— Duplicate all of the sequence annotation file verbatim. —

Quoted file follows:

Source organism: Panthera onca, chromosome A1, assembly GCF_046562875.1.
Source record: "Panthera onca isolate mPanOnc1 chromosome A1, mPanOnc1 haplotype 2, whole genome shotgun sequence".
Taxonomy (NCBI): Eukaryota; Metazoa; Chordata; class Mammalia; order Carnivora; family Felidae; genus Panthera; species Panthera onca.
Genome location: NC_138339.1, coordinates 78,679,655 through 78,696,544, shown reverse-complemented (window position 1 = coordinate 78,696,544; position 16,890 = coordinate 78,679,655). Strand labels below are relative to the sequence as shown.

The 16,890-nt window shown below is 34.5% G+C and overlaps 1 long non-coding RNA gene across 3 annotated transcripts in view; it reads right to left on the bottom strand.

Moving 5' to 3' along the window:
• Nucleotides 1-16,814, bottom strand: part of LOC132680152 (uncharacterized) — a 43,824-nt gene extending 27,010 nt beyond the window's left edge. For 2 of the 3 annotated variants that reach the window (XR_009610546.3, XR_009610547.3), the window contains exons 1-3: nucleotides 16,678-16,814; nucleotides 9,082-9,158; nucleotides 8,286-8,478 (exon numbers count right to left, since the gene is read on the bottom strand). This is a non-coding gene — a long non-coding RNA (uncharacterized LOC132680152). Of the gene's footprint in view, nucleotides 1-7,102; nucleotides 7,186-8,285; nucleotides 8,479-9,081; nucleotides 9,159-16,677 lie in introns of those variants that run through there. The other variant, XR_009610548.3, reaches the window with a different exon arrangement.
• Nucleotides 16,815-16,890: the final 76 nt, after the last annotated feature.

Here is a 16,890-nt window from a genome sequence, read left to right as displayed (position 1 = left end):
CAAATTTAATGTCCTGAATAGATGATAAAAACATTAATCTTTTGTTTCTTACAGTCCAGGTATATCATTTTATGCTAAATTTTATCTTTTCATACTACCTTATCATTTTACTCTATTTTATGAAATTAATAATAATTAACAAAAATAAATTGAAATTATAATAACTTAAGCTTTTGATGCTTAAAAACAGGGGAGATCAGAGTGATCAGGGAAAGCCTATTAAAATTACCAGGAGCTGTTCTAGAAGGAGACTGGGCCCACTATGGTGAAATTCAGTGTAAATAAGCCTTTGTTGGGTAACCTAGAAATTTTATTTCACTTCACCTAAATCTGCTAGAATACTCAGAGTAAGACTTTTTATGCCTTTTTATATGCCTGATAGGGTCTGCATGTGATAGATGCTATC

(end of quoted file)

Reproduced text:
Source organism: Panthera onca, chromosome A1, assembly GCF_046562875.1.
Source record: "Panthera onca isolate mPanOnc1 chromosome A1, mPanOnc1 haplotype 2, whole genome shotgun sequence".
Taxonomy (NCBI): Eukaryota; Metazoa; Chordata; class Mammalia; order Carnivora; family Felidae; genus Panthera; species Panthera onca.
Genome location: NC_138339.1, coordinates 78,679,655 through 78,696,544, shown reverse-complemented (window position 1 = coordinate 78,696,544; position 16,890 = coordinate 78,679,655). Strand labels below are relative to the sequence as shown.

The 16,890-nt window shown below is 34.5% G+C and overlaps 1 long non-coding RNA gene across 3 annotated transcripts in view; it reads right to left on the bottom strand.

Moving 5' to 3' along the window:
• Nucleotides 1-16,814, bottom strand: part of LOC132680152 (uncharacterized) — a 43,824-nt gene extending 27,010 nt beyond the window's left edge. For 2 of the 3 annotated variants that reach the window (XR_009610546.3, XR_009610547.3), the window contains exons 1-3: nucleotides 16,678-16,814; nucleotides 9,082-9,158; nucleotides 8,286-8,478 (exon numbers count right to left, since the gene is read on the bottom strand). This is a non-coding gene — a long non-coding RNA (uncharacterized LOC132680152). Of the gene's footprint in view, nucleotides 1-7,102; nucleotides 7,186-8,285; nucleotides 8,479-9,081; nucleotides 9,159-16,677 lie in introns of those variants that run through there. The other variant, XR_009610548.3, reaches the window with a different exon arrangement.
• Nucleotides 16,815-16,890: the final 76 nt, after the last annotated feature.

Here is a 16,890-nt window from a genome sequence, read left to right as displayed (position 1 = left end):
CAAATTTAATGTCCTGAATAGATGATAAAAACATTAATCTTTTGTTTCTTACAGTCCAGGTATATCATTTTATGCTAAATTTTATCTTTTCATACTACCTTATCATTTTACTCTATTTTATGAAATTAATAATAATTAACAAAAATAAATTGAAATTATAATAACTTAAGCTTTTGATGCTTAAAAACAGGGGAGATCAGAGTGATCAGGGAAAGCCTATTAAAATTACCAGGAGCTGTTCTAGAAGGAGACTGGGCCCACTATGGTGAAATTCAGTGTAAATAAGCCTTTGTTGGGTAACCTAGAAATTTTATTTCACTTCACCTAAATCTGCTAGAATACTCAGAGTAAGACTTTTTATGCCTTTTTATATGCCTGATAGGGTCTGCATGTGATAGATGCTATC